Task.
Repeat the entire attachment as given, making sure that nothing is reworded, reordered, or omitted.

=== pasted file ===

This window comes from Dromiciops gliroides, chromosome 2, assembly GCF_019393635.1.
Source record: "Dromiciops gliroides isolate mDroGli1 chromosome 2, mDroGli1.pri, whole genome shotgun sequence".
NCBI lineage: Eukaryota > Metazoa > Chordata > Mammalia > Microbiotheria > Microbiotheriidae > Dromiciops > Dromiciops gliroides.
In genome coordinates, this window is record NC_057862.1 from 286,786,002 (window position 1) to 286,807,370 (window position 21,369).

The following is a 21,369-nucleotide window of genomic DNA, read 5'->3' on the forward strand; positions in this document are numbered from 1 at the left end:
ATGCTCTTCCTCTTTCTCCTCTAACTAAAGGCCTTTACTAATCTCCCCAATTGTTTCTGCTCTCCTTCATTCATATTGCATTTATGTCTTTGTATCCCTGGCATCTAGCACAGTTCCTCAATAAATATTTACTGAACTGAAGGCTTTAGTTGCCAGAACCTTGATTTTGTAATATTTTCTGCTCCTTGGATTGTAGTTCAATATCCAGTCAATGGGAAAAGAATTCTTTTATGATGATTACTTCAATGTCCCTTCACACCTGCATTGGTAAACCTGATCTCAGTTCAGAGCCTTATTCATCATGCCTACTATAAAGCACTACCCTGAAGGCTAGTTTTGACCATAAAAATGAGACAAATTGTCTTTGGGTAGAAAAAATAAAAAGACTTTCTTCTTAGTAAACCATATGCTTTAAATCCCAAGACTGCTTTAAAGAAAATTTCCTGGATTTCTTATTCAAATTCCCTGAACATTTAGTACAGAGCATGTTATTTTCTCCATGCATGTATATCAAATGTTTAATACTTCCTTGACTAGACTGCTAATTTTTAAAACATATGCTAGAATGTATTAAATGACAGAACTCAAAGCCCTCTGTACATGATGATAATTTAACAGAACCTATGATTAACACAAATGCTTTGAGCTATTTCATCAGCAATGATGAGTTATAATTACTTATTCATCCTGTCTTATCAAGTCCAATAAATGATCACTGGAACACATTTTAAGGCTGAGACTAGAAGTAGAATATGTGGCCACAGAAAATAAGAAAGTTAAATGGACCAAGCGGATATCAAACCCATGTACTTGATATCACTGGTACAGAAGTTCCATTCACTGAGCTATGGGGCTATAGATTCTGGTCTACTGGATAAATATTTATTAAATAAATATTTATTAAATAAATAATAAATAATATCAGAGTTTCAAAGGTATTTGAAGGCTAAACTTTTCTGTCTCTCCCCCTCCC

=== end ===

This window comes from Dromiciops gliroides, chromosome 2, assembly GCF_019393635.1.
Source record: "Dromiciops gliroides isolate mDroGli1 chromosome 2, mDroGli1.pri, whole genome shotgun sequence".
NCBI lineage: Eukaryota > Metazoa > Chordata > Mammalia > Microbiotheria > Microbiotheriidae > Dromiciops > Dromiciops gliroides.
In genome coordinates, this window is record NC_057862.1 from 286,786,002 (window position 1) to 286,807,370 (window position 21,369).

The following is a 21,369-nucleotide window of genomic DNA, read 5'->3' on the forward strand; positions in this document are numbered from 1 at the left end:
ATGCTCTTCCTCTTTCTCCTCTAACTAAAGGCCTTTACTAATCTCCCCAATTGTTTCTGCTCTCCTTCATTCATATTGCATTTATGTCTTTGTATCCCTGGCATCTAGCACAGTTCCTCAATAAATATTTACTGAACTGAAGGCTTTAGTTGCCAGAACCTTGATTTTGTAATATTTTCTGCTCCTTGGATTGTAGTTCAATATCCAGTCAATGGGAAAAGAATTCTTTTATGATGATTACTTCAATGTCCCTTCACACCTGCATTGGTAAACCTGATCTCAGTTCAGAGCCTTATTCATCATGCCTACTATAAAGCACTACCCTGAAGGCTAGTTTTGACCATAAAAATGAGACAAATTGTCTTTGGGTAGAAAAAATAAAAAGACTTTCTTCTTAGTAAACCATATGCTTTAAATCCCAAGACTGCTTTAAAGAAAATTTCCTGGATTTCTTATTCAAATTCCCTGAACATTTAGTACAGAGCATGTTATTTTCTCCATGCATGTATATCAAATGTTTAATACTTCCTTGACTAGACTGCTAATTTTTAAAACATATGCTAGAATGTATTAAATGACAGAACTCAAAGCCCTCTGTACATGATGATAATTTAACAGAACCTATGATTAACACAAATGCTTTGAGCTATTTCATCAGCAATGATGAGTTATAATTACTTATTCATCCTGTCTTATCAAGTCCAATAAATGATCACTGGAACACATTTTAAGGCTGAGACTAGAAGTAGAATATGTGGCCACAGAAAATAAGAAAGTTAAATGGACCAAGCGGATATCAAACCCATGTACTTGATATCACTGGTACAGAAGTTCCATTCACTGAGCTATGGGGCTATAGATTCTGGTCTACTGGATAAATATTTATTAAATAAATATTTATTAAATAAATAATAAATAATATCAGAGTTTCAAAGGTATTTGAAGGCTAAACTTTTCTGTCTCTCCCCCTCCC